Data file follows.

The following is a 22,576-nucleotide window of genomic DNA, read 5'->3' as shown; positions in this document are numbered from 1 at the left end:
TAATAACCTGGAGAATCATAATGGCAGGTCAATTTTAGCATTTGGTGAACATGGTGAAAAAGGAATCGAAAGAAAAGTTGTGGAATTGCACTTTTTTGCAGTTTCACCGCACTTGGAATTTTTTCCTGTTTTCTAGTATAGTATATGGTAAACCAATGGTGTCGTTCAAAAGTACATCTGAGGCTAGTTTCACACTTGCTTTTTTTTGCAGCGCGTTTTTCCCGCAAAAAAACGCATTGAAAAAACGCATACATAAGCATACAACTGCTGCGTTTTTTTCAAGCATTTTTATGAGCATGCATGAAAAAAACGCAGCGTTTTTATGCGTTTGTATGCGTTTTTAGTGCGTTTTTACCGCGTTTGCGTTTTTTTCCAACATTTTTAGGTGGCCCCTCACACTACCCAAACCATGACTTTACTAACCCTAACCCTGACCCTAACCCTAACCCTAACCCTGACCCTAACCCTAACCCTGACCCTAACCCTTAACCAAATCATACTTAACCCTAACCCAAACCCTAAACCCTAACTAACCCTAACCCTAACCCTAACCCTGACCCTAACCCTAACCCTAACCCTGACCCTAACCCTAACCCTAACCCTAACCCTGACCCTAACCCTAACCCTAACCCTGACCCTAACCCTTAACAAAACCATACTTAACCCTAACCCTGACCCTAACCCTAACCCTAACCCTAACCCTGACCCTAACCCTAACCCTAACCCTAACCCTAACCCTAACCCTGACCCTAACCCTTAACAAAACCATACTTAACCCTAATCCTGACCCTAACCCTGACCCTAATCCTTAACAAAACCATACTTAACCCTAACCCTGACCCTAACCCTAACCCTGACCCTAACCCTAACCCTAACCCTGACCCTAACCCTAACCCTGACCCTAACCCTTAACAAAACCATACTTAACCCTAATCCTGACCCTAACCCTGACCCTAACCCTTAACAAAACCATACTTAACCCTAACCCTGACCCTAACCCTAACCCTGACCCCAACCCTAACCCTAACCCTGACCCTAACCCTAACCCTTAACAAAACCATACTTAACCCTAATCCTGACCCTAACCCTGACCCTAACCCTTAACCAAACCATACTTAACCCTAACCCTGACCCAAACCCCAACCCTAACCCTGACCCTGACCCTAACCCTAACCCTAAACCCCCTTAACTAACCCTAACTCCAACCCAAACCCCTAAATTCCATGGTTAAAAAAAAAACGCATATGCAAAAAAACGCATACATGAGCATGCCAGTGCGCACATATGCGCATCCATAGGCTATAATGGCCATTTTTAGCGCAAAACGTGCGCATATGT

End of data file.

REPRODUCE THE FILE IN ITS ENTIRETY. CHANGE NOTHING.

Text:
The following is a 22,576-nucleotide window of genomic DNA, read 5'->3' as shown; positions in this document are numbered from 1 at the left end:
TAATAACCTGGAGAATCATAATGGCAGGTCAATTTTAGCATTTGGTGAACATGGTGAAAAAGGAATCGAAAGAAAAGTTGTGGAATTGCACTTTTTTGCAGTTTCACCGCACTTGGAATTTTTTCCTGTTTTCTAGTATAGTATATGGTAAACCAATGGTGTCGTTCAAAAGTACATCTGAGGCTAGTTTCACACTTGCTTTTTTTTGCAGCGCGTTTTTCCCGCAAAAAAACGCATTGAAAAAACGCATACATAAGCATACAACTGCTGCGTTTTTTTCAAGCATTTTTATGAGCATGCATGAAAAAAACGCAGCGTTTTTATGCGTTTGTATGCGTTTTTAGTGCGTTTTTACCGCGTTTGCGTTTTTTTCCAACATTTTTAGGTGGCCCCTCACACTACCCAAACCATGACTTTACTAACCCTAACCCTGACCCTAACCCTAACCCTAACCCTGACCCTAACCCTAACCCTGACCCTAACCCTTAACCAAATCATACTTAACCCTAACCCAAACCCTAAACCCTAACTAACCCTAACCCTAACCCTAACCCTGACCCTAACCCTAACCCTAACCCTGACCCTAACCCTAACCCTAACCCTAACCCTGACCCTAACCCTAACCCTAACCCTGACCCTAACCCTTAACAAAACCATACTTAACCCTAACCCTGACCCTAACCCTAACCCTAACCCTAACCCTGACCCTAACCCTAACCCTAACCCTAACCCTAACCCTAACCCTGACCCTAACCCTTAACAAAACCATACTTAACCCTAATCCTGACCCTAACCCTGACCCTAATCCTTAACAAAACCATACTTAACCCTAACCCTGACCCTAACCCTAACCCTGACCCTAACCCTAACCCTAACCCTGACCCTAACCCTAACCCTGACCCTAACCCTTAACAAAACCATACTTAACCCTAATCCTGACCCTAACCCTGACCCTAACCCTTAACAAAACCATACTTAACCCTAACCCTGACCCTAACCCTAACCCTGACCCCAACCCTAACCCTAACCCTGACCCTAACCCTAACCCTTAACAAAACCATACTTAACCCTAATCCTGACCCTAACCCTGACCCTAACCCTTAACCAAACCATACTTAACCCTAACCCTGACCCAAACCCCAACCCTAACCCTGACCCTGACCCTAACCCTAACCCTAAACCCCCTTAACTAACCCTAACTCCAACCCAAACCCCTAAATTCCATGGTTAAAAAAAAAACGCATATGCAAAAAAACGCATACATGAGCATGCCAGTGCGCACATATGCGCATCCATAGGCTATAATGGCCATTTTTAGCGCAAAACGTGCGCATATGT